We’re still in the season of Lent, and our 40 days of exploration into the desert regions of our hearts and lives. As we tip into the last half of Lent, we might be feeling a little impatient and ready to move on. Perhaps that feeling is born from looking ahead and planning for Holy Week, and Easter celebrations. Or maybe it’s because the weather is so perfect at this time of year, we’re restless to get moving in body, mind and spirit.
Our Lenten meditations and disciplines offer us the opportunity for significant movement in our spiritual lives. We’re transitioning into greater understanding of ourselves, and a deeper relationship with God in Christ Jesus. As we move towards the conclusion of Lent, let’s take a look at two important elements from the story of Lazarus found at John 11:1-45. Both are fruit of the Spirit, and in our busy lives, both can pose quite a challenge. The first is patience. The second is self-control.
We all struggle with God’s timing, and that can leave us feeling impatient, and maybe even a little reckless. Martha and Mary send word to Jesus that Lazarus is dying. Their frustration at Jesus’ delay in coming is evident. Of course, Jesus’ timing is God’s perfect timing, and he lives according to God’s will. He’s not moved by the whims of the world, or even the apparent distress of hearing that one of his closest friends is seriously ill. Not knowing what’s about to happen, Martha rebukes Jesus. How often in our own lives are we impatient for God to do something, especially if it’s something we’ve prayed for? In hindsight, how often does it turn out that the delay drew us closer to God, was a good thing, or helped us grow in patience and self-control? These spiritual lessons turn us upside down, and inside out. God is giving us purpose to our waiting room moments, helping us to appreciate God’s timing, reminding us that God is in control, and always has the best plan.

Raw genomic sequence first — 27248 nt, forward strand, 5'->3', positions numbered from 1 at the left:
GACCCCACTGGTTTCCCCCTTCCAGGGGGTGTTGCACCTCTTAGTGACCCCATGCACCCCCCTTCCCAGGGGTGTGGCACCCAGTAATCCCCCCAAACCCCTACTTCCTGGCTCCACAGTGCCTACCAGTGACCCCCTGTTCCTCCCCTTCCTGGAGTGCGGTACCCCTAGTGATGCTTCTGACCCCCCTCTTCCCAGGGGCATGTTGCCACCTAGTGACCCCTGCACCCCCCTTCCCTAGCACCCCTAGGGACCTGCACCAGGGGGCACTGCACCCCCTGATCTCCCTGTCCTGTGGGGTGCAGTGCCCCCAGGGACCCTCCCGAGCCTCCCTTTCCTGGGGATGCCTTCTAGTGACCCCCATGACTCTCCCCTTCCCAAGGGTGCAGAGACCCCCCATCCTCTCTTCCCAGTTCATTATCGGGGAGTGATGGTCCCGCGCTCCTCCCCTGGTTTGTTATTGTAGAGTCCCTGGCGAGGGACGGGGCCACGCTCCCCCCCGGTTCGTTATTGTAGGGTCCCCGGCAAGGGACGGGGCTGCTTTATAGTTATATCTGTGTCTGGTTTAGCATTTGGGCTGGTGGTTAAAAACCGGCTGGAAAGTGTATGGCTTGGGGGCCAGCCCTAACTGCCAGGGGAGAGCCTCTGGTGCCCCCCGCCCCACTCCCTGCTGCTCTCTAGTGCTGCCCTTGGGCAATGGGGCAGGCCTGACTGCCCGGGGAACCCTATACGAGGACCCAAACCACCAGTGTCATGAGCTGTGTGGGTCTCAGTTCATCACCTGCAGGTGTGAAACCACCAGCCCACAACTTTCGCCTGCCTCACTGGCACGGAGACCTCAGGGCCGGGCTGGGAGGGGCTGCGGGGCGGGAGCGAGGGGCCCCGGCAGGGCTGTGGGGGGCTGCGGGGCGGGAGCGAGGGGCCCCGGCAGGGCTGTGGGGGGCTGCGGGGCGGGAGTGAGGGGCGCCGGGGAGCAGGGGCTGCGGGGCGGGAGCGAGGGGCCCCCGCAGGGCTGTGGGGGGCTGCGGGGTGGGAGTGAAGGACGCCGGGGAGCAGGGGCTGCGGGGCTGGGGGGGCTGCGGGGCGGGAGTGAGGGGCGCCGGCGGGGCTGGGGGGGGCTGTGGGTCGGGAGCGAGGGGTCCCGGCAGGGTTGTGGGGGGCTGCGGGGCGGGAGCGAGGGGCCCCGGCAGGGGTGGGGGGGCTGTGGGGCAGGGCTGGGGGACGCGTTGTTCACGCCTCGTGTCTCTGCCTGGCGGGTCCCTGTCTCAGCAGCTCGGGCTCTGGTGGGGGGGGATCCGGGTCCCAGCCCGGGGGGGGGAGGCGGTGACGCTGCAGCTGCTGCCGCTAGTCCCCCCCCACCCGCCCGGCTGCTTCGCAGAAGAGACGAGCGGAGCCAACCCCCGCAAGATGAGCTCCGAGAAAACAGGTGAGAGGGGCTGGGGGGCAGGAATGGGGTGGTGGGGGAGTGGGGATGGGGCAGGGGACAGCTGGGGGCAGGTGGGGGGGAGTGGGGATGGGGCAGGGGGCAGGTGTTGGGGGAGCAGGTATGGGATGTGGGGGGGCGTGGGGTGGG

Waiting with intentionality and purpose begins with turning to God. That sounds easy enough, but for many of us comes with some heavy baggage. In other words, we can be hindered by guilt or shame, or too focused on doing our own thing to pray and listen. Plus it’s not always easy to hear God, especially when we’re anxious, distressed, or frightened. When the disciples hear that Lazarus is dying, they have a hard time moving beyond fearful reaction. In the meantime, Mary and Martha’s waiting room is crowded with emotional pain and grief. They don’t know that God is about to reveal that resurrection life is available now, today, and in this moment, even as we look hopefully to the promise of new and unending life in Christ. The fruit of patience is to wait with purpose, staying focused and connected to God. The fruit of self-control helps us to set aside our fears, and trust in the Lord.
Lent’s waiting room is an invitation to reflect, listen and discern how God is calling us into new life. As we cultivate the fruit of patience and self-control we draw on God’s strength to slow down, refusing to let stress and worry control us. After He prays to God the Father, and calls Lazarus from his stony grave, Jesus says, “Unbind him, and let him go.” With patience and self-control, we take time to discern what is binding us to the world, tripping us up, or covering our eyes and ears. In our unbinding, God invites us to look closely at what parts of our lives we need to shed like dirty grave clothes in order to reveal the robe of righteousness we wear by virtue of our faith in Christ. What stones do we need to push aside to emerge from the darkness of the tomb into the Light of God’s grace, and abundant life in Christ?
Waiting purposefully helps us to open up the gift of God’s plan for our lives. God has a purpose for each of us in His continuing mission of reconciliation, healing and forgiveness. Seek the Lord in prayer, experience His peace, and welcome the fruit of the Spirit. We are co-creators with God, and agents of Christ’s boundless love, to the glory of God’s name.
• The Rev. Susan E. Wilmot is priest-in-charge at St. James the Apostle Episcopal Church, 975 E. Warner Road, Tempe. Reach her at email@example.com or at (480) 345-2686.